If a customer has a problem with his dealership, Vince Palladino of Palladino Honda wants to know about it — fast.
It's not good enough to learn of a disgruntled car buyer or service department customer weeks later, when a satisfaction survey finally is returned by mail to his Sudbury, ON, dealership.
“If you're finding out two weeks later, the land has already been scorched, the damage has been done,” Palladino says.
That's why he has switched to a new customer feedback system that relies on emails to speed up the response time in what he says is a less intrusive, more open form of communication.
Auto makers and dealers still predominantly use mailed survey forms and telephone calls to conduct satisfaction surveys.
That will ultimately change as the benefits of email become more apparent, Palladino predicts. “I think regular mail will be dead as a means of surveying customers. Email will be first and the telephone second.”
He uses an email survey system devised by Vital Insight Group. Its president, Jason Tryfon, says that, of 50,000 people surveyed, 86% ranked email as their preferred form of communication with a business.
“Customers want timely communication in a manner that suits their busy lifestyles,” he says.
He cites a case study of a luxury auto brand with low customer satisfaction scores and poor response rates to their surveys that were mailed out at random.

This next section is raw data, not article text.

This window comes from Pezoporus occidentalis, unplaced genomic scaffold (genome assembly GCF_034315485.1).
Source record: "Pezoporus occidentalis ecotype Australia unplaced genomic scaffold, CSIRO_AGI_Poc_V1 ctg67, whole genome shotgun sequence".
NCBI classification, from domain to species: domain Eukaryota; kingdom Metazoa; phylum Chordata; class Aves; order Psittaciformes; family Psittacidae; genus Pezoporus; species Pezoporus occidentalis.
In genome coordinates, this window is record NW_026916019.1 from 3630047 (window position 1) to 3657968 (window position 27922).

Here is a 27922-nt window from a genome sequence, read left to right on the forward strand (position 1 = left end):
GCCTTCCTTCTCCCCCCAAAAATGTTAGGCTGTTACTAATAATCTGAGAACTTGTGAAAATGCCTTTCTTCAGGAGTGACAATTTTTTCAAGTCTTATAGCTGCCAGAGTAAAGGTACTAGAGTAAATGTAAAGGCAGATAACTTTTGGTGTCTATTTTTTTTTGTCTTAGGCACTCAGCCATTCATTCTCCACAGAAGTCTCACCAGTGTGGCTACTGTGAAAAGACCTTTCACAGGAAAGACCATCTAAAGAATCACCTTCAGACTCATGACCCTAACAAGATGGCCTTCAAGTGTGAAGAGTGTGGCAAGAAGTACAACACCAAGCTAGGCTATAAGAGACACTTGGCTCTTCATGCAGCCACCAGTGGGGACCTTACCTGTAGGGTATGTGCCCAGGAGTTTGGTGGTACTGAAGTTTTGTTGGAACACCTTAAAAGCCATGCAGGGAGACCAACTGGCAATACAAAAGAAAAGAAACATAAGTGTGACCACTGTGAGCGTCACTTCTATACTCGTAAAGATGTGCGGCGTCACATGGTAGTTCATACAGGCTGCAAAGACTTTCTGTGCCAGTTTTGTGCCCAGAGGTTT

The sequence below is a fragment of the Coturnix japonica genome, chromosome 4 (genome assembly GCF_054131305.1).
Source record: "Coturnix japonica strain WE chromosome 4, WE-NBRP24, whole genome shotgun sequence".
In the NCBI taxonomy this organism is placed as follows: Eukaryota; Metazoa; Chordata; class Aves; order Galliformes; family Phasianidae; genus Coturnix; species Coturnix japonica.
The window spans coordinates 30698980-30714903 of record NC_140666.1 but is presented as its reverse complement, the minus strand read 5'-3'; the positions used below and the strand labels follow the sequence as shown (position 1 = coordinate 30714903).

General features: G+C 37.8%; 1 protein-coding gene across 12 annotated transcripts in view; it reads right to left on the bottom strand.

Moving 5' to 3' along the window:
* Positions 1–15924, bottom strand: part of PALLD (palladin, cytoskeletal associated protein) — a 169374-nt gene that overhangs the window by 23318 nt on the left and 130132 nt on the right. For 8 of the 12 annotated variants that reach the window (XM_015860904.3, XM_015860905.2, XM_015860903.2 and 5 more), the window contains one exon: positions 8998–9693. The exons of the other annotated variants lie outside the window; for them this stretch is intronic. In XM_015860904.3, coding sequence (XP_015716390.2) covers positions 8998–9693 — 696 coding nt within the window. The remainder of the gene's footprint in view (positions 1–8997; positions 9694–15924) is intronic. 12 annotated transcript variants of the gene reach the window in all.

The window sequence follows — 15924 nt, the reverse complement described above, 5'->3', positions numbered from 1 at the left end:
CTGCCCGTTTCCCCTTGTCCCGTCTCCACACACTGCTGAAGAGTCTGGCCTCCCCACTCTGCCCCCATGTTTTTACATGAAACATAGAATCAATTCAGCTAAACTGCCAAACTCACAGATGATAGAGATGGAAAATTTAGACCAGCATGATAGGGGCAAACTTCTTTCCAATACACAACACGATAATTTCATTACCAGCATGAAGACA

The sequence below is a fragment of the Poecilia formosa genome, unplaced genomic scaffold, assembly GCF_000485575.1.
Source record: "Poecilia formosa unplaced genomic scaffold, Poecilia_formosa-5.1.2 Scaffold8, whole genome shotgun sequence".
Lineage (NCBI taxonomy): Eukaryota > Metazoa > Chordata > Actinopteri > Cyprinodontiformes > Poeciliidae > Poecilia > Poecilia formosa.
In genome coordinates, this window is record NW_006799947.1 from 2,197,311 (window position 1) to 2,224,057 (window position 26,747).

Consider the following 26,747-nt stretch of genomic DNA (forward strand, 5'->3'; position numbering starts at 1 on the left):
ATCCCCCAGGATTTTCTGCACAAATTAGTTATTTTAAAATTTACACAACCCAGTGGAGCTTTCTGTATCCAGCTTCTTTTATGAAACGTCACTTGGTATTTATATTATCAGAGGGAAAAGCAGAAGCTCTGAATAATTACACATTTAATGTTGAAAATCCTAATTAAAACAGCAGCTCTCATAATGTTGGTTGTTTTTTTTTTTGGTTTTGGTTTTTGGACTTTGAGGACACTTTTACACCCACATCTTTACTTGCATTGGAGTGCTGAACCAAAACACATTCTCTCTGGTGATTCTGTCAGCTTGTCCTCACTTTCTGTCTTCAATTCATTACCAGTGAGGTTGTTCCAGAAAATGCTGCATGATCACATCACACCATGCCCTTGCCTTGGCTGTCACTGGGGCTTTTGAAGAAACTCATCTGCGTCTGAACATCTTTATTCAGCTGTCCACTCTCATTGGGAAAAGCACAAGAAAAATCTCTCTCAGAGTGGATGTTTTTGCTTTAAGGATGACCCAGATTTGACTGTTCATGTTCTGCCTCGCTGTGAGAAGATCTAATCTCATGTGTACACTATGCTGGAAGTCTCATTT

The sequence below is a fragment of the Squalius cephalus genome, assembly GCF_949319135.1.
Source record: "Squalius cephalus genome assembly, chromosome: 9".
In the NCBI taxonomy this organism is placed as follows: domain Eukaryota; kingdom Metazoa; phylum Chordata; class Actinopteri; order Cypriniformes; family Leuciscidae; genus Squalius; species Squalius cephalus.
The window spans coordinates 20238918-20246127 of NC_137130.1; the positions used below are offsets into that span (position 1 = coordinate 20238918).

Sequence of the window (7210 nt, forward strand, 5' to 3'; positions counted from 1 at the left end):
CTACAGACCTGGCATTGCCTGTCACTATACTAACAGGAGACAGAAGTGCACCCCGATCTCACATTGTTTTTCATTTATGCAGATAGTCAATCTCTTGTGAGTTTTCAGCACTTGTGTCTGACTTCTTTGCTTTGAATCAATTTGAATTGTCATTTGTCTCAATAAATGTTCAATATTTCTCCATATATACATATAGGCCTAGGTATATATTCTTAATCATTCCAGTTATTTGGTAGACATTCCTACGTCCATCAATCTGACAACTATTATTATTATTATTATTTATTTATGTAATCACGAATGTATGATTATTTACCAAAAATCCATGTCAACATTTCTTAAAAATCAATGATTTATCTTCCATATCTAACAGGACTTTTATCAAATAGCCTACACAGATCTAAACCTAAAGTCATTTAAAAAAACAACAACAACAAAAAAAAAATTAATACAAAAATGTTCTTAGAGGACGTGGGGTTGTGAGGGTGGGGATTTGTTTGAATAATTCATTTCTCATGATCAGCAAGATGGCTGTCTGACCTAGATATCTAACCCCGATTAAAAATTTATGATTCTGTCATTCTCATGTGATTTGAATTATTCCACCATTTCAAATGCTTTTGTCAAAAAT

“The response rates to traditional surveys was horrible and didn't provide any insightful feedback,” Tryfon says at an ENG 2008 Automotive Customer Relationship Management conference in Costa Mesa, CA.
“The existing surveys required six weeks to receive and process and distribute the results to the OEM — too late to take corrective action if there was a problem with the dealership,” he says.
By switching to email surveys, the brand tripled response rates; 45% of respondents provided comments along with their ratings; customer retention increased 18% in 120 days; and the average time to receive, process and distribute feedback went from 42 days to 2.8 days, Tryfon says.
Although phone surveys are faster than mail, consumers tend to be less candid during them, he says. “People don't want to give truly honest feedback when talking to another person.”
Although sometime the frank feedback may make dealers “curl up in the fetal position under their desks,” it nonetheless can lead to fixing problems and making “profitable changes to your dealership,” Tryfon says.
“If you don't have a chance to do something to cure a complaint, say with a repair job, then the opportunity is lost,” he says.
Palladino agrees customers are more forthcoming when responding by email.
“They are typing on an inanimate object, collecting their thoughts, editing their thoughts and doing that at a time when it is convenient.”
Information from such circumstances is more detailed than if a survey representative telephones a customer who is “heading out the door on the way to a kid's soccer game,” Palladino says.